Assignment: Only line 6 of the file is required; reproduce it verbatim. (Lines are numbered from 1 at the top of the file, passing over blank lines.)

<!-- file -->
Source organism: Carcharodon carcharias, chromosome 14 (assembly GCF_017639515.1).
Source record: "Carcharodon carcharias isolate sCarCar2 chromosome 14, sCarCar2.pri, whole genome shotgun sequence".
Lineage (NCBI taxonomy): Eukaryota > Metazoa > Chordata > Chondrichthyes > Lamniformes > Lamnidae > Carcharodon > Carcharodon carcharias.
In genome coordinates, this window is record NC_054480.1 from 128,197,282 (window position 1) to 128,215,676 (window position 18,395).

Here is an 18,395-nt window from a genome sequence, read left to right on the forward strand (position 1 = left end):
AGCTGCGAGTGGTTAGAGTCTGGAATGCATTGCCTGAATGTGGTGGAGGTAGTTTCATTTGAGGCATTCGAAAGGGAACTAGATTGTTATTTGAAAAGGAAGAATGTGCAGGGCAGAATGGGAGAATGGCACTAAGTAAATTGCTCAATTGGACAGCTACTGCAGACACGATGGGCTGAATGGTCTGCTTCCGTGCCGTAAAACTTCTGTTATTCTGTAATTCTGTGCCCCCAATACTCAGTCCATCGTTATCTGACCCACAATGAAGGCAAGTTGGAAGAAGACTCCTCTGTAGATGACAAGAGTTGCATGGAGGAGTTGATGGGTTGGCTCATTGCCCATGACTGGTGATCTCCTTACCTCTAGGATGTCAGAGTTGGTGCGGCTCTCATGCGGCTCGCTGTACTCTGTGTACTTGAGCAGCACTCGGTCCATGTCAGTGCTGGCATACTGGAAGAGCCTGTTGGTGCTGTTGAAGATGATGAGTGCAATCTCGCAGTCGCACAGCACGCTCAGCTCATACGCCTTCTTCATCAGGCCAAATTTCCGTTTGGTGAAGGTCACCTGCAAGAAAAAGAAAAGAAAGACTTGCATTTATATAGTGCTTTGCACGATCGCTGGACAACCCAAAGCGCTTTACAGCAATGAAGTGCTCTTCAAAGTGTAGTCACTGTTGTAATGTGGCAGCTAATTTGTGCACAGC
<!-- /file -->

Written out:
AGCTGCGAGTGGTTAGAGTCTGGAATGCATTGCCTGAATGTGGTGGAGGTAGTTTCATTTGAGGCATTCGAAAGGGAACTAGATTGTTATTTGAAAAGGAAGAATGTGCAGGGCAGAATGGGAGAATGGCACTAAGTAAATTGCTCAATTGGACAGCTACTGCAGACACGATGGGCTGAATGGTCTGCTTCCGTGCCGTAAAACTTCTGTTATTCTGTAATTCTGTGCCCCCAATACTCAGTCCATCGTTATCTGACCCACAATGAAGGCAAGTTGGAAGAAGACTCCTCTGTAGATGACAAGAGTTGCATGGAGGAGTTGATGGGTTGGCTCATTGCCCATGACTGGTGATCTCCTTACCTCTAGGATGTCAGAGTTGGTGCGGCTCTCATGCGGCTCGCTGTACTCTGTGTACTTGAGCAGCACTCGGTCCATGTCAGTGCTGGCATACTGGAAGAGCCTGTTGGTGCTGTTGAAGATGATGAGTGCAATCTCGCAGTCGCACAGCACGCTCAGCTCATACGCCTTCTTCATCAGGCCAAATTTCCGTTTGGTGAAGGTCACCTGCAAGAAAAAGAAAAGAAAGACTTGCATTTATATAGTGCTTTGCACGATCGCTGGACAACCCAAAGCGCTTTACAGCAATGAAGTGCTCTTCAAAGTGTAGTCACTGTTGTAATGTGGCAGCTAATTTGTGCACAGC